7. I had such high hopes for this cookie. I followed the recipe exactly. To the letter. They never spread out at ALL. Hard, dry, round balls. My husband checked the temp on the oven…350, spot on. I have no idea how everyone else had such an amazing experience with this recipe. I’ve been baking/cooking for 40 years and I will say that I should have known when I read the recipe. The moist to dry ingredient seems off. Oh, well. They were to have been a gift, now they’re in the garbage and I’m on the hunt for a different. Sorry. :/

  8. You do not look 80 years old! How old are you really, or how old is the picture? If it’s not a typo, I want to know your SECRET. Who’s your doctor/dermatologist? Oh…and thank you for the great recipes. Yum!

  9. Would they still be good without molasses? It’s REALLY hard to come by here and I only found an expensive blackstrap version in a remote health store.
    In previous recipes I tried using ginger syrup instead, and it worked pretty well but I don’t want to take away from the flavour. Oatmeal raisin cookies are my favourite (alongside gingersnaps) and this recipe wouod be perfect, were it not for the molasses.

  10. I made these tonight, omitting the molasses, as I didn’t have any. These are FANTASTIC! So glad about it as I plan to make your “my favorite carrot cake” next week for my birthday. Yes, I make my own birthday cakes. Lol. I’m sure that will be great too. I’m excited.

  11. Hi im making there as im writing. I find that the dough is very sticky even after refrigeratoring for 2 hours. Dont know what it did wrong. Ps do we wash the oats before putting it in. 

  12. I’ve tried these today, without the molasses (though I used dark brown sugar to make up for it) and they were so good! Though they were slightly too soft and chewy for me (I’m a snap kind of girl) so I overbaked them and they were great! Though next time I will definitely not chill them for over 30 min. Thanks for the great recipe

  13. Hi Sally! I’m a huge fan of your recipes!!! Thank you so much for sharing these. ❤ i have a question though, regarding this recipe. Is it possible to half the recipe as I only need a few cookies and not 2 dozens worth. Hope to hear from you soon!! Xoxo

  14. I made these cookies and they were delicious and chewy, the best cookies I have made. Loved them. This one I am printing and keeping.

  15. Sally,

    Thank you so much for this recipe. I have used it as a base for different ingredients and get ongoing compliments on how great the cookies taste. I have found that a tablespoon of honey and a teaspoon of ground ginger add a lot to the flavor of whatever cookie variation I make. Mixing golden and dark raisins works well, especially when they soak for about 20-30 minutes. Dried apricots with white chocolate chips (high quality ones like Guittard, or imported from German or Belgium) are another big hit. Again, I soak the chopped up dried apricots for 20 minutes or so.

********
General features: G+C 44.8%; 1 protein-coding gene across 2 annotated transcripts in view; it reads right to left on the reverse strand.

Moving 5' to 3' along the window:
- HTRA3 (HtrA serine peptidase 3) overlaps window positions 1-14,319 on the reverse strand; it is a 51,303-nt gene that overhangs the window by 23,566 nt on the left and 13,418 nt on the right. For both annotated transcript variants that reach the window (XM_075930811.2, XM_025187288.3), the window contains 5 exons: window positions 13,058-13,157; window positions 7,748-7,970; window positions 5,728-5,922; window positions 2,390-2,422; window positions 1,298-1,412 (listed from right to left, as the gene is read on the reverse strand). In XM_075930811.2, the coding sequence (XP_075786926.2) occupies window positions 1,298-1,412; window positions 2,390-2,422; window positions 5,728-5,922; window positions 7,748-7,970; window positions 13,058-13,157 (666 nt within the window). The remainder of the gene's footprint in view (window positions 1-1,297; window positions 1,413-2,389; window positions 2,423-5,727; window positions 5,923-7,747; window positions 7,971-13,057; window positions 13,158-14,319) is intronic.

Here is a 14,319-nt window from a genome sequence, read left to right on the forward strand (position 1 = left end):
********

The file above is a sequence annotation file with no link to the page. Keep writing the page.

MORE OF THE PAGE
Again, thank you.
    Maurice Sharp

  16. I followed the recipe exactly how it was written and my cookies turned out awesome. Not sure why anyone else would have a problem mixing up these cookies. Thanks for the great recipe!

  17. Thanks for all your wonderful recipes! Could you address the reasons that the dough wouldn’t spread in the oven/methods to induce spreading? Also, what is the difference between white and brown sugar? Is it possible to sub all the sugar for brown? Finally, is it OK to not dry the soaked raisins? Thank you!!

  18. I’ve used a few different recipes for this type of cookie. This one seems to be hitting the spot with my taste buds. They hold their shape nicely for the 10 mins or so in the oven. Well done and thankyou!

  19. These are absolutely the best chewy oatmeal raisin, walnut cookies ever. I’ve made them several times and have given the recipe to several people, all of whom love them too. I substituted dried blueberries once, and dried cherries once and they both turned out wonderful. Thanks you profusely for this wonderful recipe. I make mine a little smaller, so I get around 4 dozen from a batch, and to me they are the perfect size. Thanks again.

  20. Hi Sally!

    I was just wondering, how could I make them a bit crunchy?
    I was afraid to let it cook in the oven a little longer as it might spread to much. Should I reduce the flour?
    What can you suggest?

  21. Not sure if someone else has asked, I tried to read most of the comments. 

    You explained in the writing you use WHOLE oats for the recipe, but then in the list of ingredients it says old fashioned ROLLED oats. I was wondering if ine of them was a typo. 

    But I did see another person asked if they’re could use steel cut oats, which is what I have, and you said yes, so I’ll use those. 

    Thanks for all the amazing recipes!

  22. do you need to use molasses cant you use something else as i live in australia  i cant eat anything like molasses n maplw syrup etc…what else can i ues?